“Our latest survey highlights both opportunities and challenges for TMT providers. They will be pleased to see that consumers are willing to pay for premium services, but they will also be concerned that customers are overwhelmed and confused by the variety of bundles available,” said Praveen Shankar, EY’s Head of Technology, Media and Telecommunications for the UK & Ireland. “Looking ahead, it is essential for providers to simplify their propositions and offer easier to understand and clearly communicated product and services.”

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Google challenges France’s first swing of the GDPR stick

Google has stated it will appeal the French regulator’s decision to dish out a €50 million fine for not being forthright enough with how it collects, stores and processes user’s personal data.

For Google, this is not about the money. €50 million for Google is nothing. This is a company which generated $33.7 billion over the final quarter of 2018. It would take a matter of minutes for the team to pay off this fine. However, should this ruling be allowed to stand Google would have to alter its business model, as would the rest of the data-sharing economy, causing a very unwelcomed, and potentially costly, disruption.

“The 50 million euro fine issued by the CNIL on 21 January 2019 significantly impacts Google as it directly challenges its business model based on the processing of personal data,” said Sonia Cissé, Head of TMT Practice of law firm Linklaters in Paris.

“Considering the seriousness of the CNIL’s findings and the broad publicity of this case, a potential appeal by Google is no surprise and makes perfect sense from a legal-strategy perspective.”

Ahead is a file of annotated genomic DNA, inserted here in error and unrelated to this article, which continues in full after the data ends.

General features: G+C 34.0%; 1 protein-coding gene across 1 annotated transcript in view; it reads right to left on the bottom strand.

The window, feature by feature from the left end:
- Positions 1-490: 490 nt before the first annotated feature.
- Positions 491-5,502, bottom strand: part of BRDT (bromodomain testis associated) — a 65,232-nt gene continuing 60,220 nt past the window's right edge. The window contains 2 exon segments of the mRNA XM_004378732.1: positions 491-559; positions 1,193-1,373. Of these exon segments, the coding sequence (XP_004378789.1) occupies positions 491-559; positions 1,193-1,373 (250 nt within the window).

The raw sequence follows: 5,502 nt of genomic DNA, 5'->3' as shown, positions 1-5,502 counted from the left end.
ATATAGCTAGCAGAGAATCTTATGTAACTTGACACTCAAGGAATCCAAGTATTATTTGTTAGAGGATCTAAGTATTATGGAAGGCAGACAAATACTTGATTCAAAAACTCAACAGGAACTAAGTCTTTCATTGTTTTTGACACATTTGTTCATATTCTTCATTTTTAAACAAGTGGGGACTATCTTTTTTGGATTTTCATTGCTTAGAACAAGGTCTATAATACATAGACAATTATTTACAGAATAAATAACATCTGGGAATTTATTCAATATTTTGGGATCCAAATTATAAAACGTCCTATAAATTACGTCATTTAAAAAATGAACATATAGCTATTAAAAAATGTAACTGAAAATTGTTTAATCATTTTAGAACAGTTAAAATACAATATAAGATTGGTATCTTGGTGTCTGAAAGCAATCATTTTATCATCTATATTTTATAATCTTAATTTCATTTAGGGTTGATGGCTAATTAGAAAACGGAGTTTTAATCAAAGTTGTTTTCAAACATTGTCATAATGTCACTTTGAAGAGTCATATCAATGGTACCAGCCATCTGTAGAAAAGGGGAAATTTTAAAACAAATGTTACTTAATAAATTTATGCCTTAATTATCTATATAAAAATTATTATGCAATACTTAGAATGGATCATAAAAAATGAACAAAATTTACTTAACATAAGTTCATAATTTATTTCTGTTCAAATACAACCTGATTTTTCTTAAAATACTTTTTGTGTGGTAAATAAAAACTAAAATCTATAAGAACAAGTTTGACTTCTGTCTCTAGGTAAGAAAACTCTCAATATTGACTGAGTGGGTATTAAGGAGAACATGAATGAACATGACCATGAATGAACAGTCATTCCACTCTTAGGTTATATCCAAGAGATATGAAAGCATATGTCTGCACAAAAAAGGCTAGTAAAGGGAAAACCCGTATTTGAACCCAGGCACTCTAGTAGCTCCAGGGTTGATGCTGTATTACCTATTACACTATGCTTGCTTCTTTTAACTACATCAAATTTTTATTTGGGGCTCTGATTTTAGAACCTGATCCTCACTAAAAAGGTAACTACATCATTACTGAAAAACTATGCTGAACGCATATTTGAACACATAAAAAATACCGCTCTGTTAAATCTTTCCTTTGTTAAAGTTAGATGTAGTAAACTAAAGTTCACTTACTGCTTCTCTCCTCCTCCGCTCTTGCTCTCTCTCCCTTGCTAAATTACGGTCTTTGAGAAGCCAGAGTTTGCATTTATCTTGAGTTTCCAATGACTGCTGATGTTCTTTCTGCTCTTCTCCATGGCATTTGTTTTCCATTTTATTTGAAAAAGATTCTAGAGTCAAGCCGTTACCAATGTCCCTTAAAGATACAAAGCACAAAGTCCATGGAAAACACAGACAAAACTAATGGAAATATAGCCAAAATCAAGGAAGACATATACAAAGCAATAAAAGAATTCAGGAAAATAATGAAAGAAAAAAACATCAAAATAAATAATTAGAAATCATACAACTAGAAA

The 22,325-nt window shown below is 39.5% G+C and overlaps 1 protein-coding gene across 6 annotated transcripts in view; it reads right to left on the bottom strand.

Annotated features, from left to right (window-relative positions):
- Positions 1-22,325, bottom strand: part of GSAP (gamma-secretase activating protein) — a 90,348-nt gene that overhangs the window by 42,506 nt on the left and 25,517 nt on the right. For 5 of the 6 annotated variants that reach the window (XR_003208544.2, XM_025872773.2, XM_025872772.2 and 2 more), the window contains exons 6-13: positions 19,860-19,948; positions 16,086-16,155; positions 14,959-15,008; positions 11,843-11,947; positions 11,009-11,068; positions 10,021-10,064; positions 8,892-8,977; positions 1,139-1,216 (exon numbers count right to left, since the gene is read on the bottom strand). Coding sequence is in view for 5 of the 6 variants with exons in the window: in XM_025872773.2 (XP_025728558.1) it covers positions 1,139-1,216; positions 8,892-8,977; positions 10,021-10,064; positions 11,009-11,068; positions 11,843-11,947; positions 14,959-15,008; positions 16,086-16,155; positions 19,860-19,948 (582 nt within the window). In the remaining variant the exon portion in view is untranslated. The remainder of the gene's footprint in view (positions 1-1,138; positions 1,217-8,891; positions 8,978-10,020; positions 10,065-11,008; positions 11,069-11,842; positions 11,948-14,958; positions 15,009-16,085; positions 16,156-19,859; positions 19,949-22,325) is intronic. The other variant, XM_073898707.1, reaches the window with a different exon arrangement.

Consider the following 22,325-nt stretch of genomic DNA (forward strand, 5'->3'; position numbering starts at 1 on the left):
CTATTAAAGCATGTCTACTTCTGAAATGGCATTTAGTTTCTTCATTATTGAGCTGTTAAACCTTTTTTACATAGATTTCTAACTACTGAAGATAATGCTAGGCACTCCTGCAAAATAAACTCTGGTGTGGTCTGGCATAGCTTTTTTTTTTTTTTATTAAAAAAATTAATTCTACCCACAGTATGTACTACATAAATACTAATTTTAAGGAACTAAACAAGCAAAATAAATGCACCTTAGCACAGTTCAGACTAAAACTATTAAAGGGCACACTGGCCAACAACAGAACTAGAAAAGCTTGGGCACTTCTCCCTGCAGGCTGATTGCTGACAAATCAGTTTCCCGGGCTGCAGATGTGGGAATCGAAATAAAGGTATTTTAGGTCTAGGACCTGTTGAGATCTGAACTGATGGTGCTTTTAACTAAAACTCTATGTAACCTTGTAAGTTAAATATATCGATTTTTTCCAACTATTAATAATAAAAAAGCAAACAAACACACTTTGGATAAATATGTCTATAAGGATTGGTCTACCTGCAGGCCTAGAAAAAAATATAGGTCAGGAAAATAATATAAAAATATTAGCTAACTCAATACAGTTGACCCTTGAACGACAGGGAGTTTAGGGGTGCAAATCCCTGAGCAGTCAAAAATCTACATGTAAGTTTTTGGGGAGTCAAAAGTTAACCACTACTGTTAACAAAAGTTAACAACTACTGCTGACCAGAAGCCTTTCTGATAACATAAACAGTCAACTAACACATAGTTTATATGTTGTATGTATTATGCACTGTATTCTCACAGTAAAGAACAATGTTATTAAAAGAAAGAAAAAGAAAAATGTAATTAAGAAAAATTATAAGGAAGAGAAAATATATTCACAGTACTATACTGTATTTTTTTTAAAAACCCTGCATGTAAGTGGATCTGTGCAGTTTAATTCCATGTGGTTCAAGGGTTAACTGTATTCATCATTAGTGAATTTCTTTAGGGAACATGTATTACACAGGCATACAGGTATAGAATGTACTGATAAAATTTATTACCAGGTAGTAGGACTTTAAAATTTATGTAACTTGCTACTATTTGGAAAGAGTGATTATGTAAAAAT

On Monday, France’s National Data Protection Commission (CNIL) dished out the fine for two violations of Europe’s General Data Protection Regulation (GDPR). Firstly, the search giant was not specific enough when requesting consent from users. Secondly, for users who wanted to dig deeper into the Google data practices, the company made it unnecessarily difficult to see the entire picture. Google was being too vague and not accessible enough.

“Users are not able to fully understand the extent of the processing operations carried out by Google,” the CNIL said in a statement.

This is the first time a regulator has used GDPR to hold one of the internet giants accountable, but there are plenty of other cases in the pipeline. Google is of course not the only target, as various different privacy advocates across the bloc lodge their complaints against the likes of Spotify, Amazon and Apple, just to name a few others.

In appealing this case, Google is making itself the tip of the spear for the entire internet ecosystem. There will be multiple appeals against the various rulings over the coming months because of how important precedent in this saga. If Google was to just let this ruling stand, it is effectively validating its opinion potentially undermining its own business model. If similar ruling start to appear across the continent the disruption to the data-sharing economy would be massive.